Gene Prediction/Genome Annotation

We are continually working on the development of geneid, an ab initio gene prediction program, and SGP2 a comparative gene finder. We currently have more than fifty parameter files for gene prediction in a wide range of species spanning all Kingdoms of life.

During 2011/12 we have continued our collaboration with the Baylor College of Medicine (Houston, USA) in the annotation of several hymenoptera species (B.terrestris/B.impatiens/A.mellifera) by generating both geneid and SGP2 parameter files for these species and obtaining predictions which are being incorporated into the annotation pipelines for these organisms.

In the course of 2010-2012, and as members of the INB (“Instituto Nacional de Bioinformatica”) we also continued/concluded our participation in three large-scale genome annotation projects:

1- Annotation of the Cucumis metuliferus (melon) genome. As members of the melonomics consortium we have developed melon-specific geneid and SGP2 parameter files which were used on the final pipeline to annotate the Cucumis metuliferus (melon) genome. Members of the “Melonomics consortium” have recently published a PNAS article summarizing the work done on this first-ever Spanish sequencing/annotation project  (The genome of melon (Cucumis melo L.)).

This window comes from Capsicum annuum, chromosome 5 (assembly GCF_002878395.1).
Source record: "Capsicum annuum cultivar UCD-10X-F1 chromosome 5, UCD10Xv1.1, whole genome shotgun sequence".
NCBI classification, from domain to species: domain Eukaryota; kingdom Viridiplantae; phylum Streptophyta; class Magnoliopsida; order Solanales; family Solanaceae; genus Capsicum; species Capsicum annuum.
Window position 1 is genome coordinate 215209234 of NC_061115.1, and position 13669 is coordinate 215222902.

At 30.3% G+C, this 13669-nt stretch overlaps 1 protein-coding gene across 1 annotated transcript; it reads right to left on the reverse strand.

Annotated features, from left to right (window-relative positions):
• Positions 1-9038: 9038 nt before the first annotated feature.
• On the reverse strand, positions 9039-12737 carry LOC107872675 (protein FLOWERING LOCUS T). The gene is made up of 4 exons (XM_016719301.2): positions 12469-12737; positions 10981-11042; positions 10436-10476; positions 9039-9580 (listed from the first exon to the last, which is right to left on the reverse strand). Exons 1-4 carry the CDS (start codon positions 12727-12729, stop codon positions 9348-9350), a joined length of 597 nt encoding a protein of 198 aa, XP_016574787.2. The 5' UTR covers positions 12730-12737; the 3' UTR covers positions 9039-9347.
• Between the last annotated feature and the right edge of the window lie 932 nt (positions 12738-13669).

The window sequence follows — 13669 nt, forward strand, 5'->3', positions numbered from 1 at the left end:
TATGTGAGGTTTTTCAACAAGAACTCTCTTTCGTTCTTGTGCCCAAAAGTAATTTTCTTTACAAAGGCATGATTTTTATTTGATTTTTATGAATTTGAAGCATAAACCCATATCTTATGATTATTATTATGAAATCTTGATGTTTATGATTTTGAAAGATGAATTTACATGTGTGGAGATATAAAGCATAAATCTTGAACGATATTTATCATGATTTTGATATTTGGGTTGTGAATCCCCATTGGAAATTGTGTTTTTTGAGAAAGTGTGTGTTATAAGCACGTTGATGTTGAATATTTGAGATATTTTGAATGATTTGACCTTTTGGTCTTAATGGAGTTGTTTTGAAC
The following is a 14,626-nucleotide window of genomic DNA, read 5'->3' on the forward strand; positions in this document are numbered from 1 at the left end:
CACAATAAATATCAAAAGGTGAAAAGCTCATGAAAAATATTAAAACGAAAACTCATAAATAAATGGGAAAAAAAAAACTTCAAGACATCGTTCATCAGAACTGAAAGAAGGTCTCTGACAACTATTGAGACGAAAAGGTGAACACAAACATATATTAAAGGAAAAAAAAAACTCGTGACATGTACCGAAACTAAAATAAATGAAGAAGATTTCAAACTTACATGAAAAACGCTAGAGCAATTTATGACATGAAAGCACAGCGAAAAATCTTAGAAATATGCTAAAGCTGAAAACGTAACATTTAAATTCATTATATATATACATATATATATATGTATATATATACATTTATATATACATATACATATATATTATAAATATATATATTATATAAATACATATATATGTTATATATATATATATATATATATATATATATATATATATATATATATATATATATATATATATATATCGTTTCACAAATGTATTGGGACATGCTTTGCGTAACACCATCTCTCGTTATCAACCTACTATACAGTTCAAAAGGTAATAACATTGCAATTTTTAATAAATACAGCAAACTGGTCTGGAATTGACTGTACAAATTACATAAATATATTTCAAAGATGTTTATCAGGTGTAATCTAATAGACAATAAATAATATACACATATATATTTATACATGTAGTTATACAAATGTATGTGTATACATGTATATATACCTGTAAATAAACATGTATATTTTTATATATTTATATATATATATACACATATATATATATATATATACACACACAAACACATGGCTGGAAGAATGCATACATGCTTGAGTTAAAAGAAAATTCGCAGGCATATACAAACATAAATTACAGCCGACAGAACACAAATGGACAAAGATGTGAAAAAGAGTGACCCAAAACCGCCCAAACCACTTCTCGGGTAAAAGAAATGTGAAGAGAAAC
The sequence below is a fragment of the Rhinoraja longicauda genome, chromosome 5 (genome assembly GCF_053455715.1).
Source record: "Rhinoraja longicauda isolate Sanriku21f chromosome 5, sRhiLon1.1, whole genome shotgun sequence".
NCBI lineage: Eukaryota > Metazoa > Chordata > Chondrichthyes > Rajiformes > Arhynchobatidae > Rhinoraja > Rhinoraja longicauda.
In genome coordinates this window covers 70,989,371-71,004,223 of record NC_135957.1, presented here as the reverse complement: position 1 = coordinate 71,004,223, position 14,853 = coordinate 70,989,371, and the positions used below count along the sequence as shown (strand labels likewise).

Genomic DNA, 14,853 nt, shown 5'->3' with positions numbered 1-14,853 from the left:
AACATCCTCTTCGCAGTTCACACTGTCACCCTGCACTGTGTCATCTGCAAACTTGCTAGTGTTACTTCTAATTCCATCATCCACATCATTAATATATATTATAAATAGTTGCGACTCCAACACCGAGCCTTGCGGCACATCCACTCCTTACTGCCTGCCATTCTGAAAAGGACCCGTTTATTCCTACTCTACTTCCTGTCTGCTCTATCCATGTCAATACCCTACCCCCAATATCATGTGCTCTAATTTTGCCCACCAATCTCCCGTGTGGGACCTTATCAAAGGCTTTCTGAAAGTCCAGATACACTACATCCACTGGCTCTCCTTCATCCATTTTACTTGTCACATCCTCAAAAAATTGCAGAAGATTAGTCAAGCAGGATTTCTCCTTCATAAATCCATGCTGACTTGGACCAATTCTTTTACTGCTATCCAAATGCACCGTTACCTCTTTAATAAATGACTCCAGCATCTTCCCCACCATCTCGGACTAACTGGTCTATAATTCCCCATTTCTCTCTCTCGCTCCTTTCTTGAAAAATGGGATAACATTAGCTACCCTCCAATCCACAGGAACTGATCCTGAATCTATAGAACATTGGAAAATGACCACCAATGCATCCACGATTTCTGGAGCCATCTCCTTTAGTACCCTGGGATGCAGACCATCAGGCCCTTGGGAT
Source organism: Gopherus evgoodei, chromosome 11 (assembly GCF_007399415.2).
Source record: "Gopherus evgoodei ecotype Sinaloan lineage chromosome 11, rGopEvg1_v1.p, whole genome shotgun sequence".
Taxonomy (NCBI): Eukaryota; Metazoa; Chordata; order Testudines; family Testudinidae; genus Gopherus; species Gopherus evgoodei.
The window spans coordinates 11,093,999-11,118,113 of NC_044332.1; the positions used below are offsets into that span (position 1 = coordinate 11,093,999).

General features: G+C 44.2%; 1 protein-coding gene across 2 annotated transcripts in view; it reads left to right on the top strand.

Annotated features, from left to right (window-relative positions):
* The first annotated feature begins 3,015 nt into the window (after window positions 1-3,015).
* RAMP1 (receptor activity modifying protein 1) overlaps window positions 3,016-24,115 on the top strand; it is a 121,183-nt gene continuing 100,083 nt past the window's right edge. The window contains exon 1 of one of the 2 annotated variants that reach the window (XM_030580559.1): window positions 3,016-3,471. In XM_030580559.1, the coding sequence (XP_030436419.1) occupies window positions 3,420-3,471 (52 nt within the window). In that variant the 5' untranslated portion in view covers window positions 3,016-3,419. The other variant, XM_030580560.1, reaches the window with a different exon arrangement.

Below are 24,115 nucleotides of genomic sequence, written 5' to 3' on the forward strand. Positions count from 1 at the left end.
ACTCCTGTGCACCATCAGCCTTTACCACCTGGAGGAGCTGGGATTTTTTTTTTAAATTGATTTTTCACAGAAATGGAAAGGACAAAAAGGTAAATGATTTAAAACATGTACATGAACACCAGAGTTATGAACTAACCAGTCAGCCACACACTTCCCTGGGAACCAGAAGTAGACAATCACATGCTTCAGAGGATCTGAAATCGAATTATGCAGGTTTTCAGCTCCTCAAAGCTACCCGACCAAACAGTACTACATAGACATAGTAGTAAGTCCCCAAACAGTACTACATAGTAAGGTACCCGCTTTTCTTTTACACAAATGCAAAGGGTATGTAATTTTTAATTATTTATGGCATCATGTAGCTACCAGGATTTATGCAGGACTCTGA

2- Sequencing and Annotation of the Common Bean Genome: Maximization of the Latin American/Iberian natural resources (PhasIbeam consortium). On this ongoing project we have so far developed a preliminary set of geneid and SGP2 parameter files which seem to predict genes in this species with high accuracy. We are also involved in the coordination of this project and have collaborated in the creation of both a google group and a wiki in order to help organize and centralize this multi-national project.

3- Assembly, annotation and comparative analysis of Iberian and European lynx genomes. We are also continuing with our participation in the Iberian lynx (a threatened species) sequencing/annotation effort. In the past year we have generated transcriptomes for several tissues of one lynx individual. We also performed a preliminary annotation of the transcriptomes by aligning them to annotated cat proteins, focusing on Immune System Major Histocompatibility Complex (MHC) class proteins.

Another genome annotation project, we collaborated in for several years (“Annotation of the Solanum lycopersicum (tomato) genome”) was completed in late 2010. An article on the outcome of this project was published recently in the journal Nature, which includes results from our analyses and of which we are contributing authors.